Molecular genetic variation in a widespread forest tree species Eucalyptus obliqua (Myrtaceae) on the island of Tasmania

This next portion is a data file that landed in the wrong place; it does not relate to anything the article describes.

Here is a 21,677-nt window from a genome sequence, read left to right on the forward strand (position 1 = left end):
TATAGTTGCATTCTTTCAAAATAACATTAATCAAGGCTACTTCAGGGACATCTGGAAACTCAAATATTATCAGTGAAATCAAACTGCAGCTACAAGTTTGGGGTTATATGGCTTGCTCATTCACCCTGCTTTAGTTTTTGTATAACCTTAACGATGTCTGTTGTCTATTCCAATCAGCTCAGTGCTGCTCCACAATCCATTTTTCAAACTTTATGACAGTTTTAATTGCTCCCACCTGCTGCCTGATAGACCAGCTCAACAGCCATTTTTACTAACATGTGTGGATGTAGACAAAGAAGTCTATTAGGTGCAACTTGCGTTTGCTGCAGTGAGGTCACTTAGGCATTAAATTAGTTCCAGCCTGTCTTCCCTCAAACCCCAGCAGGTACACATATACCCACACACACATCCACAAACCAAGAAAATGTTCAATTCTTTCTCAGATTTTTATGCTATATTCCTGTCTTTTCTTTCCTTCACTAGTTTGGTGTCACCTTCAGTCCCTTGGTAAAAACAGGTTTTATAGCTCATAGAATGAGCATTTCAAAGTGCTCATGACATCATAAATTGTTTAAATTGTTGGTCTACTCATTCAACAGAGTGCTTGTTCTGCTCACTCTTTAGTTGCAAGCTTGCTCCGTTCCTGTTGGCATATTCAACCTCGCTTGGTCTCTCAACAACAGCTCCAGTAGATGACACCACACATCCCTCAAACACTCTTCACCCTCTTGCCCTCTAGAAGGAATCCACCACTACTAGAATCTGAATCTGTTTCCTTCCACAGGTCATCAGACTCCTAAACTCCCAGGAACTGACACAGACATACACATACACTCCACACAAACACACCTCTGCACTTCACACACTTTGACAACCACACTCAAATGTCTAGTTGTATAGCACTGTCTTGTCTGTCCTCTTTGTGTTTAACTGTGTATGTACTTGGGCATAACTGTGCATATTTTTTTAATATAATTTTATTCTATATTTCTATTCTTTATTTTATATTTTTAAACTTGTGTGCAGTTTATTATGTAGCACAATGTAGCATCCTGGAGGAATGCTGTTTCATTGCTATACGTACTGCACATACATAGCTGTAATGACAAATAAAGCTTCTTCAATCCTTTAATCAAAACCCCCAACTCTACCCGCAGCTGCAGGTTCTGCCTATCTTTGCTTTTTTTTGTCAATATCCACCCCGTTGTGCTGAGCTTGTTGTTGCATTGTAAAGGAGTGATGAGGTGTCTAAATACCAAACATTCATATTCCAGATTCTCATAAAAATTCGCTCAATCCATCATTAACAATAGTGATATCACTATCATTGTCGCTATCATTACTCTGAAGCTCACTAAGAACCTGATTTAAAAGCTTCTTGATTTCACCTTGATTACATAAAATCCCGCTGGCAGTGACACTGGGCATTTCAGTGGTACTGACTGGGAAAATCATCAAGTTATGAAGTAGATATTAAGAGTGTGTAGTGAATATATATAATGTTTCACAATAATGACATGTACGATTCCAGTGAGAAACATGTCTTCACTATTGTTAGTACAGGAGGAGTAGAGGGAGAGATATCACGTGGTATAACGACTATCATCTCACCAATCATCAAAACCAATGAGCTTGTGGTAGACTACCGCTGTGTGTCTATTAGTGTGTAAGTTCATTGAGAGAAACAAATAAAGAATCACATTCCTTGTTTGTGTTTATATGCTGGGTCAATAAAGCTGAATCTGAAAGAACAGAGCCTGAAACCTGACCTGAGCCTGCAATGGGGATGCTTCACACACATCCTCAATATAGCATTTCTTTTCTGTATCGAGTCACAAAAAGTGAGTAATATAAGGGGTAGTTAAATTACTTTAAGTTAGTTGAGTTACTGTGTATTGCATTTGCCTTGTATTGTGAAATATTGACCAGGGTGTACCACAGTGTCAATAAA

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Eucalyptus obliqua L'H´r. is widespread across south-eastern Australia. On the island of Tasmania it has a more-or-less continuous distribution across its range and it dominates much of the wet sclerophyll forest managed for forestry purposes. To understand better the distribution of genetic variation in these native forests we examined nuclear microsatellite diversity in 432 mature individuals from 20 populations of E. obliqua across Tasmania, including populations from each end of three locally steep environmental gradients. In addition, chloroplast microsatellite loci were assessed in 297 individuals across 31 populations. Nuclear microsatellite diversity values in E. obliqua were high (average HE=0.80) and inbreeding coefficients low (average F=0.02) within these populations. The degree of differentiation between populations was very low (F ST=0.015). No significant microsatellite differentiation could be found across three locally steep environmental gradients, even though there is significant genetic differentiation in quantitative traits. This suggests that the observed quantitative variation is maintained by natural selection. Population differentiation based on chloroplast haplotypes was high (G ST=0.69) compared with that based on nuclear microsatellites, suggesting that pollen-mediated gene flow is 150 times the level of seed-mediated gene flow in this animal-pollinated species; hence, pollen is likely to be the main mode of gene flow countering selection along local environmental gradients. Implications of these results for silvicultural practices are discussed. © 2011 CSIRO.
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